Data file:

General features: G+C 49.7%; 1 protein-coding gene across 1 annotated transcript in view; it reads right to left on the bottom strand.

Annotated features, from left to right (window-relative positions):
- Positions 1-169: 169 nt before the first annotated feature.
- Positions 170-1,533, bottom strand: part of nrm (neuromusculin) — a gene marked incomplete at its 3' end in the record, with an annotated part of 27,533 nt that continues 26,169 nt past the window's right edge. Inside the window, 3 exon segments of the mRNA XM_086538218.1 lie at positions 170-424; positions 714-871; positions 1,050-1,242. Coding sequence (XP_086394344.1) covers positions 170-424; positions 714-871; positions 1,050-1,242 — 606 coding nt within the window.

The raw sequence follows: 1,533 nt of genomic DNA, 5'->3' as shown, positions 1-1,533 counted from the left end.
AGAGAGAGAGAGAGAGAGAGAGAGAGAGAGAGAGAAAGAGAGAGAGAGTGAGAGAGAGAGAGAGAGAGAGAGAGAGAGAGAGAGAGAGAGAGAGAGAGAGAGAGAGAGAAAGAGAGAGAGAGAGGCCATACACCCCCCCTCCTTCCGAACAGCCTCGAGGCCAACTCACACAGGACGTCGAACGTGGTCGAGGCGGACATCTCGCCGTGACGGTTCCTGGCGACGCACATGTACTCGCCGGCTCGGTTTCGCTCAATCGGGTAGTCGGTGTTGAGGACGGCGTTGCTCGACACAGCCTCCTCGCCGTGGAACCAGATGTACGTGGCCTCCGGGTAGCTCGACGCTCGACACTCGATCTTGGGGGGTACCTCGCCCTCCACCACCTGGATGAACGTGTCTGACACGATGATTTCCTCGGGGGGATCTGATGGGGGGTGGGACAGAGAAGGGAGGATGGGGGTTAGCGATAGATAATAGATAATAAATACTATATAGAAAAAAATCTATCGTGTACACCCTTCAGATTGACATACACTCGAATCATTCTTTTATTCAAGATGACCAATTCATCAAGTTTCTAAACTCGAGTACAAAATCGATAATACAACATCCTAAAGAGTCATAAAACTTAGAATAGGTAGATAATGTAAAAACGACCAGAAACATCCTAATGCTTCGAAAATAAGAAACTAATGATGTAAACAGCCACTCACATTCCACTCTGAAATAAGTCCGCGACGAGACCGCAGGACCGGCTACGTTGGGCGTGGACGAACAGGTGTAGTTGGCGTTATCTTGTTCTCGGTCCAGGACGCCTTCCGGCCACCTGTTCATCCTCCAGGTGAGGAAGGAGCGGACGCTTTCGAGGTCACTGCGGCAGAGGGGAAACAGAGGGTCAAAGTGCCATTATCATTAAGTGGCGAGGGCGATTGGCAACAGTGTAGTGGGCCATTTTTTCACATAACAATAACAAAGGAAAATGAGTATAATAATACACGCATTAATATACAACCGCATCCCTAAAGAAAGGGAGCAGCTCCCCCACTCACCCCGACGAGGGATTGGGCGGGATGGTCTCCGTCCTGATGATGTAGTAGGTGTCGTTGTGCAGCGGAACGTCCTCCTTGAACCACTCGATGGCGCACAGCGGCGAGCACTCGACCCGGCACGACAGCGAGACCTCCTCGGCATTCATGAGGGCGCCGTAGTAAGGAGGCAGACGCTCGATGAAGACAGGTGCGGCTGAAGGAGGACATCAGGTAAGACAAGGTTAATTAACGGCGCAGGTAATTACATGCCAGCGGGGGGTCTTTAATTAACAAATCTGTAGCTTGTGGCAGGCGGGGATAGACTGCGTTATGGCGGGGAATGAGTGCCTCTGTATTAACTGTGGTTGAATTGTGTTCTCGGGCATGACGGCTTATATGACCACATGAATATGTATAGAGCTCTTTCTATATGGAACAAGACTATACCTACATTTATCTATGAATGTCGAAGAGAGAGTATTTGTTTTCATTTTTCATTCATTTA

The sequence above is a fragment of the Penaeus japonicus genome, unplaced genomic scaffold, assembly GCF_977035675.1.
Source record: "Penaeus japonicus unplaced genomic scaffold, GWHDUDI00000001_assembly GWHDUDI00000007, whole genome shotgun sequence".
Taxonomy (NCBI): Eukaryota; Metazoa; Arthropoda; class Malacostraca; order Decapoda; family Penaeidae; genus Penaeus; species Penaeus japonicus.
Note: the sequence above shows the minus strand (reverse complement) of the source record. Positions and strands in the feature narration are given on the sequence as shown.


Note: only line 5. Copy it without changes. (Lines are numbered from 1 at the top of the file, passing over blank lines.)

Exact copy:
The raw sequence follows: 1,533 nt of genomic DNA, 5'->3' as shown, positions 1-1,533 counted from the left end.